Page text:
Limerick councillors push for Greenway progress as waiting game continues

Norma Prendiville


Norma Prendiville


Limerick councillors push for Greenway progress as waiting game continues

The underpass project, unveiled last July, was originally estimated to cost €500,000

COUNCILLORS who are anxious to see the Barnagh Tunnel linked to the Great Southern Greenway via an underpass of the N21, are now  pinning their hopes of progress on developments over the next few weeks. 

In particular, they are anxious that a lower price for the job can be achieved and that the funding can be secured so that work on the  project can begin. 

“The next six weeks will tell a lot in terms of what we can get ourselves and in terms of matched funding,” director of services, Gordon Daly told Newcastle West councillors last week.

The underpass project, unveiled last July, was originally estimated to cost €500,000. But tenders for the work came in higher than expected, councillors were told last month and the project was delayed as tenders for the project had to be re-advertised.

A decision on these new tenders has yet to be made.  

The project involves inserting a 24m long underpass under the N21 at Barnagh, which would be 3m wide and 3m high and which would relink the Great Southern Greenway to the Barnagh Tunnel and the Barnagh Viewing Point.

The work would also involve upgrading an additional one-kilometre stretch of the original railway line.

If cost is the issue, the most important thing is to get the underpass open, Cllr Collins argued at last week’s meeting.

“The aesthetics can be done later,” he said.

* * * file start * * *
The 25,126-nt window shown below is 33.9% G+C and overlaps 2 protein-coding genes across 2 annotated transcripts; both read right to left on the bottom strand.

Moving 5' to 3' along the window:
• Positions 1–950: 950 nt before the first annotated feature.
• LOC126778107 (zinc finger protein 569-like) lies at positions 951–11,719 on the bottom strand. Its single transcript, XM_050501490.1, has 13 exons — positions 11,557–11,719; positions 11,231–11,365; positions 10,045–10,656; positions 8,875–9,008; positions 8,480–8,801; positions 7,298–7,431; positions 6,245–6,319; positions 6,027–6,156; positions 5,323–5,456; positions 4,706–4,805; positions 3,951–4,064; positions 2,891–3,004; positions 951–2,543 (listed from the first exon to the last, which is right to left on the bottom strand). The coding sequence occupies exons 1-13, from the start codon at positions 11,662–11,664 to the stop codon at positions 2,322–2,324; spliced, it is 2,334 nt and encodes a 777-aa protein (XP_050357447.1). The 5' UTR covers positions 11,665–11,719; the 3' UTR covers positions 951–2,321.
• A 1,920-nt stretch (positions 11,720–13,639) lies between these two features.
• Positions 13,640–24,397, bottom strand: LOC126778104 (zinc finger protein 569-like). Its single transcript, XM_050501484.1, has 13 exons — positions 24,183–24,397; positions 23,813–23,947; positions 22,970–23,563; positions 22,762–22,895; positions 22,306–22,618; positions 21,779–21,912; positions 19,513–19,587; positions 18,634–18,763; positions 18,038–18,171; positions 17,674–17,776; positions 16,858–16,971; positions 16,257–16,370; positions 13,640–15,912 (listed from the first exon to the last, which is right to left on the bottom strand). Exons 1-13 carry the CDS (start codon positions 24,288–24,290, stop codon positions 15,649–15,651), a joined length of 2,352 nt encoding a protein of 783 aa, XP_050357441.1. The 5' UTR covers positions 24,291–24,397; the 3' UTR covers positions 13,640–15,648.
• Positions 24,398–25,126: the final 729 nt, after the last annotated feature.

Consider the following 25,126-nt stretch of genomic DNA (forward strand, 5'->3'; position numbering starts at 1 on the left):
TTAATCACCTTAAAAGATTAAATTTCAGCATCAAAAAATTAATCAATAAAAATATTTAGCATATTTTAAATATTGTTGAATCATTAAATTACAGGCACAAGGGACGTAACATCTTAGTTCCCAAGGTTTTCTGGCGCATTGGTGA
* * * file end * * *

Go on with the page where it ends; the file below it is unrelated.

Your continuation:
Cllr Seamus Browne pointed out that the Great Southern Trail Group, the voluntary group which had pioneered the greenway project, was very anxious for the tunnel project to progress. “They think maybe a scaled back version might be the way to go about it,” he said.

But Mr Daly advised against any “scaling back” of the project. “I would be slow to scale back,” he said.  The Barnagh Tunnel was a “unique element” of the greenway, he argued.

 “Retendering might bring greater clarity as to price.”

There are different funding streams out there, which are now starting to emerge, Mr  Daly continued, “We are watching them and seeing where we can fit the greenway in with them,” he said, adding that the next six weeks “will tell a lot” in terms of funding.

But councillors were also anxious to see progress on other elements of the greenway.  Publicity and media attention were what were needed, argued Cllr Michael Collins and he referred to the widespread publicity garnered by the Waterford Greenway. He also asked that attention be given to those sections of the greenway which were “very mucky”.

Cllr John Sheahan also referred to the Waterford Greenway which had been a massive success story.

“Kilmacthomas has been revitalised since the opening of the Waterford Greenway,” he pointed out. 

Cllr Jerome Scanlan felt that the council  should consider buying the old station house at Barnagh, which is privately owned, arguing that it would be suitable for a drop-in centre or cafe.

There is no place to stop for a cup of coffee for some 30km, he said and an amenity was needed.

The matter will come before Newcastle West councillors again in June.